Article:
If looking at most art prompts placid rumination, viewing the photographs of Joel-Peter Witkin is like witnessing a brutal car crash. Any initial repulsion is complicated by an undeniable fascination. Witkin's images are impossible to dismiss. His subjects, many of whom are physically deformed, are sometimes masked, often unclothed, and are photographed in questionable moral contexts: arms and heels jammed up anuses, complex sado-masochistic tableaus, human oddities in macabre or romantic settings. Because of the extreme nature of his vision and subject matter, his work is sometimes labeled exploitive. Yet Witkin exhibits a carefully developed sensitivity towards his models. They are silent collaborators in an involved imaginative process which Witkin considers the direct opposite of exploitation His mastery over presentation is evident in the creation of rich, highly manipulated prints. Joel-Peter Witkin: The Graces, New Mexico, 1988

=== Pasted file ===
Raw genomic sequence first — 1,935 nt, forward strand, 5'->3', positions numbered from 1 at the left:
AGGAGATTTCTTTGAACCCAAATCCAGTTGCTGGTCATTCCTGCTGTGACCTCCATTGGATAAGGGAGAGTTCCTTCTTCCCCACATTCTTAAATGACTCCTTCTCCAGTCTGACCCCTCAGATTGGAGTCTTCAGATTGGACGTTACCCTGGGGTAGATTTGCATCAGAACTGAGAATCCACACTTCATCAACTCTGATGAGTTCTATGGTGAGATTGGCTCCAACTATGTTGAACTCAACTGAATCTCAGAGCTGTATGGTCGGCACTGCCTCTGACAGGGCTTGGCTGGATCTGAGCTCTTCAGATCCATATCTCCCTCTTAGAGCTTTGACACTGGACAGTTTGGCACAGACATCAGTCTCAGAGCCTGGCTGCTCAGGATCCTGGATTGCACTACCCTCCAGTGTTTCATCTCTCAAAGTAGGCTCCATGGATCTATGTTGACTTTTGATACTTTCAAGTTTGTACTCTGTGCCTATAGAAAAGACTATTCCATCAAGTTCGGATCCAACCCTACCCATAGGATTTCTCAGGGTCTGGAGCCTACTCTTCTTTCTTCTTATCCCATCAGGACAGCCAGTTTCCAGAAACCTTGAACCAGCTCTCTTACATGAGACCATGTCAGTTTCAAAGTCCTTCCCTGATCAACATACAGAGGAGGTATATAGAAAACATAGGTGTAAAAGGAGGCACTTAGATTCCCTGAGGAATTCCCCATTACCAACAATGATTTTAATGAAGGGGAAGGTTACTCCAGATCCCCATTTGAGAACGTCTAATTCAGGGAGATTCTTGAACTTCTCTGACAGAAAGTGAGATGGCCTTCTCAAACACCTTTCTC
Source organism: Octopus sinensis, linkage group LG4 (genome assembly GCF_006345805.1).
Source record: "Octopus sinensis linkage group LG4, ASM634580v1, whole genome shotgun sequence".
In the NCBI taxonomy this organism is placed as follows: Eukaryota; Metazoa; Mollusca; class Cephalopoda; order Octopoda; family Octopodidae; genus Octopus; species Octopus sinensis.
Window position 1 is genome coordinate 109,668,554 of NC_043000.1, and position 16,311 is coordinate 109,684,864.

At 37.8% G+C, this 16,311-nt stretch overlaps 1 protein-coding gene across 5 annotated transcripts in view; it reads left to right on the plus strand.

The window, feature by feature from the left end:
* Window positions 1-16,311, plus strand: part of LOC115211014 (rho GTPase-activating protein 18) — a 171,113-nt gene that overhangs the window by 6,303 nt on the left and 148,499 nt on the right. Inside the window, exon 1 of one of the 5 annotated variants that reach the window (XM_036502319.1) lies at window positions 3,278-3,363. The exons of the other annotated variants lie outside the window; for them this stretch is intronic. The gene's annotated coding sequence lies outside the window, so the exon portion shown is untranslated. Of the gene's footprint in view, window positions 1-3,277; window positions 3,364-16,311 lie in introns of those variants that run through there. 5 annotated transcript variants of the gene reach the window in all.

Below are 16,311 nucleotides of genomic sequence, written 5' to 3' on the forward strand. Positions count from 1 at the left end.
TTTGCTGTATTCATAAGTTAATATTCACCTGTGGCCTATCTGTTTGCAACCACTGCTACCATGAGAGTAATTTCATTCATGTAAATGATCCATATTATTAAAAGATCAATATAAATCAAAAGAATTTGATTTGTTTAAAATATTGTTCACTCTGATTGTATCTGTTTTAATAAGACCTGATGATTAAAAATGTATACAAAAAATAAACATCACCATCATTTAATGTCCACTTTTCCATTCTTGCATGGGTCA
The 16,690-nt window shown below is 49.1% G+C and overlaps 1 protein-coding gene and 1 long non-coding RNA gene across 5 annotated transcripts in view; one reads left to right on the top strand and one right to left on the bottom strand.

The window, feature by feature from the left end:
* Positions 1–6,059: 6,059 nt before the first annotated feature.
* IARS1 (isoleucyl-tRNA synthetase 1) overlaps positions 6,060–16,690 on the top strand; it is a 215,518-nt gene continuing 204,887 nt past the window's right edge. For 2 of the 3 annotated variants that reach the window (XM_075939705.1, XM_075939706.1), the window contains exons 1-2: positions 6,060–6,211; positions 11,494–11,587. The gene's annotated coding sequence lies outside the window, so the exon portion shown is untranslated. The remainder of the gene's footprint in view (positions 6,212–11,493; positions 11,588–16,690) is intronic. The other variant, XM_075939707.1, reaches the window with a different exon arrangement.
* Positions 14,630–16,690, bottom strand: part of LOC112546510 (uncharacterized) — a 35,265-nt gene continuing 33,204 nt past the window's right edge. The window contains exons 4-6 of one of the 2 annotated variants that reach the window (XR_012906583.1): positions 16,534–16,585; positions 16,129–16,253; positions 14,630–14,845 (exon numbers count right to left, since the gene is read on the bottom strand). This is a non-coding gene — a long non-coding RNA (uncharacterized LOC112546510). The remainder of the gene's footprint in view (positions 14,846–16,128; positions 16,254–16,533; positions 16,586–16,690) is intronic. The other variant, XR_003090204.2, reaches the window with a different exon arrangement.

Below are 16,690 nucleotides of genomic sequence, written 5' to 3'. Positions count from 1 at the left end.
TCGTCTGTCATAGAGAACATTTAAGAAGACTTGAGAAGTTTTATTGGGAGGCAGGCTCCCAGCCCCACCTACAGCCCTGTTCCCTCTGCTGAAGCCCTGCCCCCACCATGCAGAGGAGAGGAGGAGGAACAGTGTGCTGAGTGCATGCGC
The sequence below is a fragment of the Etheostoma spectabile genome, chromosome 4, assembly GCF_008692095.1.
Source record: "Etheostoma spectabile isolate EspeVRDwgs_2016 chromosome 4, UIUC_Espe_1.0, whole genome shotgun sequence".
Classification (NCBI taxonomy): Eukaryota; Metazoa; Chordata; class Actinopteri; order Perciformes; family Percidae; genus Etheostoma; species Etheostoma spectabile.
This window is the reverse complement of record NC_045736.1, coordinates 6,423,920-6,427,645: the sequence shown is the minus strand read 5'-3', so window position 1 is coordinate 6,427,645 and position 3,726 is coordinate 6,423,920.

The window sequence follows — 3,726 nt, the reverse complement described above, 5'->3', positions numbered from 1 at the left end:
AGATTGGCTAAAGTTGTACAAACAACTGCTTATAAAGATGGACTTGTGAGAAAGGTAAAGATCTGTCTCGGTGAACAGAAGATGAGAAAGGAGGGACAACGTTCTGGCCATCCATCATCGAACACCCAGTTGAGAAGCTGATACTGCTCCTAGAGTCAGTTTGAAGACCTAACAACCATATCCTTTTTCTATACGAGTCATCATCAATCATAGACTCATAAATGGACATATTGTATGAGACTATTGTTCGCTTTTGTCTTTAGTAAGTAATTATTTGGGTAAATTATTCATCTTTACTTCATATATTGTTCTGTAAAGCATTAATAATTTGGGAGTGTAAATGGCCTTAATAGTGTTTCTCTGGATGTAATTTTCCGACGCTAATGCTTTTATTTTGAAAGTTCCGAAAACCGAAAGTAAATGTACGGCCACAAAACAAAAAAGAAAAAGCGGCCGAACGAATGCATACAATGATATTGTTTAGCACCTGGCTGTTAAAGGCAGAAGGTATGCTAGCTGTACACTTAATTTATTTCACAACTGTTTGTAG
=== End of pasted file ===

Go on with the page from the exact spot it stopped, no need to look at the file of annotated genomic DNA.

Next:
Joel-Peter Witkin: The Graces, New Mexico, 1988